If you want to explore the dysfunctions of transportation policy in Georgia, here’s a great place to start:
The office of transportation planning director is the most important transportation job in Georgia, and the Legislature has an important voice in deciding who fills that post. The governor makes the appointment, but the House and Senate transportation committees both have a direct statutory duty to confirm or reject the governor’s choice.
So when Gov. Nathan Deal decided to fill the post with Toby Carr, a former director of the state Republican Party who has no training or professional experience in transportation planning, how did legislators react?
In the Senate they rubber-stamped Deal’s choice unanimously, with no serious questions raised; a House transportation subcommittee later did the same. Apparently, the idea of appointing a political functionary to the state’s most important professional transportation post bothers nobody. Democrats as well as Republicans have fallen meekly into line, lest they anger the powers that dole out dollars.
Sadly, this is not surprising. When metro Atlanta voters rejected the one-penny T-SPLOST this summer, they did so in part because of widespread belief that politics, not professional judgment, drives transportation policy in this state. And this is precisely the type of behavior they had in mind.
Now contrast that hands-off approach with the way legislators are approaching MARTA, which is sifting through a pool of four candidates — all of them well-qualified professionals — to replace Beverly Scott as its CEO. Under state law, MARTA’s independent board of directors makes the hiring decision, with no provision allowing state legislators to intervene.
But that isn’t stopping state Rep. Mike Jacobs of Brookhaven. As chairman of a legislative committee with oversight over MARTA, Jacobs acknowledged Tuesday that he is only “somewhat” aware of the credentials of the final four candidates.
“Am I in the [MARTA] boardroom making decisions? That’s not my role,” he said, insisting that his legislative committee has no intention of dictating which candidate to hire.
Yet Jacobs also made it clear that if the MARTA board makes the wrong decision, “legislators may be compelled to take action.” A wrong decision, he said, would be the hiring of a new CEO “who is not presently in Atlanta, who has never run a transit system that runs trains.”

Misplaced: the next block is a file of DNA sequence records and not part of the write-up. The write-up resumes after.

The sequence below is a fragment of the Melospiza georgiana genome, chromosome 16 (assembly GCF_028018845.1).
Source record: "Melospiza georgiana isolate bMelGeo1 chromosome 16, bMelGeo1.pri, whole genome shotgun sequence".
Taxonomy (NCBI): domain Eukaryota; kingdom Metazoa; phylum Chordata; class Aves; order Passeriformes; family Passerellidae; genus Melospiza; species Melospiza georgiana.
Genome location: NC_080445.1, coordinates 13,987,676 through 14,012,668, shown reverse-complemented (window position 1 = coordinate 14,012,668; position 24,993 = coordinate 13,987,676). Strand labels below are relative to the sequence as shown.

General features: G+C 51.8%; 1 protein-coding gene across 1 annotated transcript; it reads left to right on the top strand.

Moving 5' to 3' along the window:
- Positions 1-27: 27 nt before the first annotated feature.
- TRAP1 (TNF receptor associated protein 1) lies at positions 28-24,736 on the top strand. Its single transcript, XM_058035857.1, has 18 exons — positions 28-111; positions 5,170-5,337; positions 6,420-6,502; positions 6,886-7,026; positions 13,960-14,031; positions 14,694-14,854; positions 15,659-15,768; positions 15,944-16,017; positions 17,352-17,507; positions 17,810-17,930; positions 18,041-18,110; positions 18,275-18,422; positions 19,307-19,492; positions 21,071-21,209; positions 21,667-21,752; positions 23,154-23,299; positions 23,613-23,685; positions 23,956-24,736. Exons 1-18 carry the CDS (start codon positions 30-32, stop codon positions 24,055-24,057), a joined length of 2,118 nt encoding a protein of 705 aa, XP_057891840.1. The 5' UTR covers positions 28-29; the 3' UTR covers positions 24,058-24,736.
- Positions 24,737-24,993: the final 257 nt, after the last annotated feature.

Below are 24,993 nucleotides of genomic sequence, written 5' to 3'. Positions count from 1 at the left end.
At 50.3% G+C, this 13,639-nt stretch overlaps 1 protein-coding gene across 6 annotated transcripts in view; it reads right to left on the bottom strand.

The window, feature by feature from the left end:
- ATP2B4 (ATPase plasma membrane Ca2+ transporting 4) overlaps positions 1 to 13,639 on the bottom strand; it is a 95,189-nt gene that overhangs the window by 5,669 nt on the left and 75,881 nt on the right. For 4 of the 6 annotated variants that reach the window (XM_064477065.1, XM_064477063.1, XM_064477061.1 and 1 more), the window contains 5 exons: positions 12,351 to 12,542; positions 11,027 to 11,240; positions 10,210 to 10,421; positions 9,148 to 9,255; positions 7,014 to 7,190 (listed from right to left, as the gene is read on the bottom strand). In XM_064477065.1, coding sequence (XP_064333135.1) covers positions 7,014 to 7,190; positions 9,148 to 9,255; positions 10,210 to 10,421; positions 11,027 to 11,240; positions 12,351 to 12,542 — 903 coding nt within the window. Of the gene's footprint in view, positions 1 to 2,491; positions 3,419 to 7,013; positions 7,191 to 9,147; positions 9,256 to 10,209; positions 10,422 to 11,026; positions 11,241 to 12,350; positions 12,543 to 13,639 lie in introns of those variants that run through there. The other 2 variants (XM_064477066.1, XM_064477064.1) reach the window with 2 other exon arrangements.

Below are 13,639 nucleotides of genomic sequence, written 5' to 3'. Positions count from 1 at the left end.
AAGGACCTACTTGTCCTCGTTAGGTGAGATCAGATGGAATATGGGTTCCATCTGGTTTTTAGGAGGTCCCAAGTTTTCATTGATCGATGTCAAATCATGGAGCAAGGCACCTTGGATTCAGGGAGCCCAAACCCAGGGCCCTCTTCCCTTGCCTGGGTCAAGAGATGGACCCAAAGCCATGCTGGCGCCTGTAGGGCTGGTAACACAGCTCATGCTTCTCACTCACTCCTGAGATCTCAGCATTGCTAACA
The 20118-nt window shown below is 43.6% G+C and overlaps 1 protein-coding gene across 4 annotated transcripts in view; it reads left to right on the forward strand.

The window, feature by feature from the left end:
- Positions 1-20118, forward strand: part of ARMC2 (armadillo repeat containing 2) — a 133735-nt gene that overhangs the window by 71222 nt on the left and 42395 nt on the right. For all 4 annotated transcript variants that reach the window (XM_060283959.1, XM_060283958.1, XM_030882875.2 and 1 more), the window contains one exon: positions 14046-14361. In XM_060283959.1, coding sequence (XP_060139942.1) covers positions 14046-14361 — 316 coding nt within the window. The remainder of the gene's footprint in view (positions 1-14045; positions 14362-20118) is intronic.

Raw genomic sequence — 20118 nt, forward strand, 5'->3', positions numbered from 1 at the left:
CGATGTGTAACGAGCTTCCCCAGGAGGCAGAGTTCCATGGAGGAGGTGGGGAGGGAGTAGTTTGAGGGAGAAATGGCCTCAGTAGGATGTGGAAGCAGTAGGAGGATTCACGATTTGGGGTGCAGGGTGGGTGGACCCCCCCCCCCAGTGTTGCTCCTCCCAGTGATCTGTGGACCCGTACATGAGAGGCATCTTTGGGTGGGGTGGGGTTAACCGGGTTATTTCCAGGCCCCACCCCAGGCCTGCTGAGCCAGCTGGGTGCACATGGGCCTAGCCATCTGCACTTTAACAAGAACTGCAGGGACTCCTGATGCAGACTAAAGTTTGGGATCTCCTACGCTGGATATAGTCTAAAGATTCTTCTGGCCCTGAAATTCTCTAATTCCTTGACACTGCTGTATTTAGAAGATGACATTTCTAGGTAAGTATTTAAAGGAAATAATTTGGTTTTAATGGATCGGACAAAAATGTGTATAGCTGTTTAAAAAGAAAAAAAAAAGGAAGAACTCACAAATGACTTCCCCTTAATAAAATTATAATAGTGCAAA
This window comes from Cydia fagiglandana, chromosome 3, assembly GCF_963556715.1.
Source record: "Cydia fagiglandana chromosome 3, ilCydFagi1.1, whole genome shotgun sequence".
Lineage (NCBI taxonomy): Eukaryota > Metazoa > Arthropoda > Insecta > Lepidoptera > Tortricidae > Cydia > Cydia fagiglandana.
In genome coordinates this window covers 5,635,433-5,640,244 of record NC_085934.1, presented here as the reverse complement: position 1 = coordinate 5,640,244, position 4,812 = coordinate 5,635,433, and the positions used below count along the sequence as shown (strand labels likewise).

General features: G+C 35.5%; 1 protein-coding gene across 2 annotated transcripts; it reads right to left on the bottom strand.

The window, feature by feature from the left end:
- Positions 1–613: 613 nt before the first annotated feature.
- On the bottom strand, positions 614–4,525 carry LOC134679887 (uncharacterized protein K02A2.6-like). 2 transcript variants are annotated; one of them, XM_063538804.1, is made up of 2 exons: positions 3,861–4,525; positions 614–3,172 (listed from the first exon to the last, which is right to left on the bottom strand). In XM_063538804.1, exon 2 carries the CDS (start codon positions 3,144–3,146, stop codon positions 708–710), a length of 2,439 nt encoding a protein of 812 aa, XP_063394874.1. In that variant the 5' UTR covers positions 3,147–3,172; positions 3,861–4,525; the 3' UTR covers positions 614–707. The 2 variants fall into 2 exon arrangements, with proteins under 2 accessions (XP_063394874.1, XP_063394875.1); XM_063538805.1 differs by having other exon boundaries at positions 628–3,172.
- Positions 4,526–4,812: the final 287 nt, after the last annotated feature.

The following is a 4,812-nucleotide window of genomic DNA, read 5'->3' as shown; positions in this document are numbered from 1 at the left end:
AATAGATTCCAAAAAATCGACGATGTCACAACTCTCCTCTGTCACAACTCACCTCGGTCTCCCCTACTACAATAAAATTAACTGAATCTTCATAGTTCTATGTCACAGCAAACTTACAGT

Only one final candidate, MARTA deputy general manager and chief operating officer Dwight Ferrell, meets those requirements. And while Ferrell may conceivably be the best candidate, Jacobs’ heavy-handed intervention could turn more independent-minded MARTA board members against him.
To Jacobs’ credit, he is honestly concerned about MARTA’s future and the looming financial crisis it faces. He is a great improvement over his predecessor as chair of the MARTA oversight committee, known as MARTOC. Former state Rep. Jill Chambers seemed to take a perverse glee in torturing the transit agency, and in public at least, legislative leaders did little to restrain her cruelty.
Jacobs, in contrast, describes MARTA as “an asset of great significance” to Georgia. When pressed, he acknowledges that despite its local reputation, the agency is well respected nationally as a cost-efficient provider of transit services. “There’s a perception that legislators as a group are hostile to MARTA,” he says, “but I’m a DeKalb legislator who appreciates MARTA’s importance to the state, sees the fiscal situation approaching critical mass and genuinely wants to see the situation addressed.”
Jacobs believes that an operational audit of MARTA by KPMG will soon recommend at least some areas in which the agency can cut its costs. If so, those recommendations ought to be pursued. But the truth is, MARTA is a generally well-run transit agency crippled by a hostile political environment. It is the only major transit system in the country forced to operate without financial support from the state, and it is handicapped by financial restrictions imposed by the state that other agencies do not face.
Yet when asked whether the Legislature bears any responsibility whatsoever for MARTA’s plight, Jacobs dodged the question. Because in the cultural conflict that passes for transportation debate in Georgia, MARTA is an agency that can do no right.
– Jay Bookman